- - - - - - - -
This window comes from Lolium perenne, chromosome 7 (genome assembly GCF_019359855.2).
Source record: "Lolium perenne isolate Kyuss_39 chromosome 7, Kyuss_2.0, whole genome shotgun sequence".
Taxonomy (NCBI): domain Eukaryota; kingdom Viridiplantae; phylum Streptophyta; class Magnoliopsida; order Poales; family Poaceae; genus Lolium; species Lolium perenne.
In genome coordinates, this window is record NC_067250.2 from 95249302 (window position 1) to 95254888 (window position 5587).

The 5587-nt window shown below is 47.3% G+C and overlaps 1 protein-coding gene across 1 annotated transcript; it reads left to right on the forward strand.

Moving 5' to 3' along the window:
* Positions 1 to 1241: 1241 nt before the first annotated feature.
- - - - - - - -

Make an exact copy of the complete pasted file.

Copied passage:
This window comes from Lolium perenne, chromosome 7 (genome assembly GCF_019359855.2).
Source record: "Lolium perenne isolate Kyuss_39 chromosome 7, Kyuss_2.0, whole genome shotgun sequence".
Taxonomy (NCBI): domain Eukaryota; kingdom Viridiplantae; phylum Streptophyta; class Magnoliopsida; order Poales; family Poaceae; genus Lolium; species Lolium perenne.
In genome coordinates, this window is record NC_067250.2 from 95249302 (window position 1) to 95254888 (window position 5587).

The 5587-nt window shown below is 47.3% G+C and overlaps 1 protein-coding gene across 1 annotated transcript; it reads left to right on the forward strand.

Moving 5' to 3' along the window:
* Positions 1 to 1241: 1241 nt before the first annotated feature.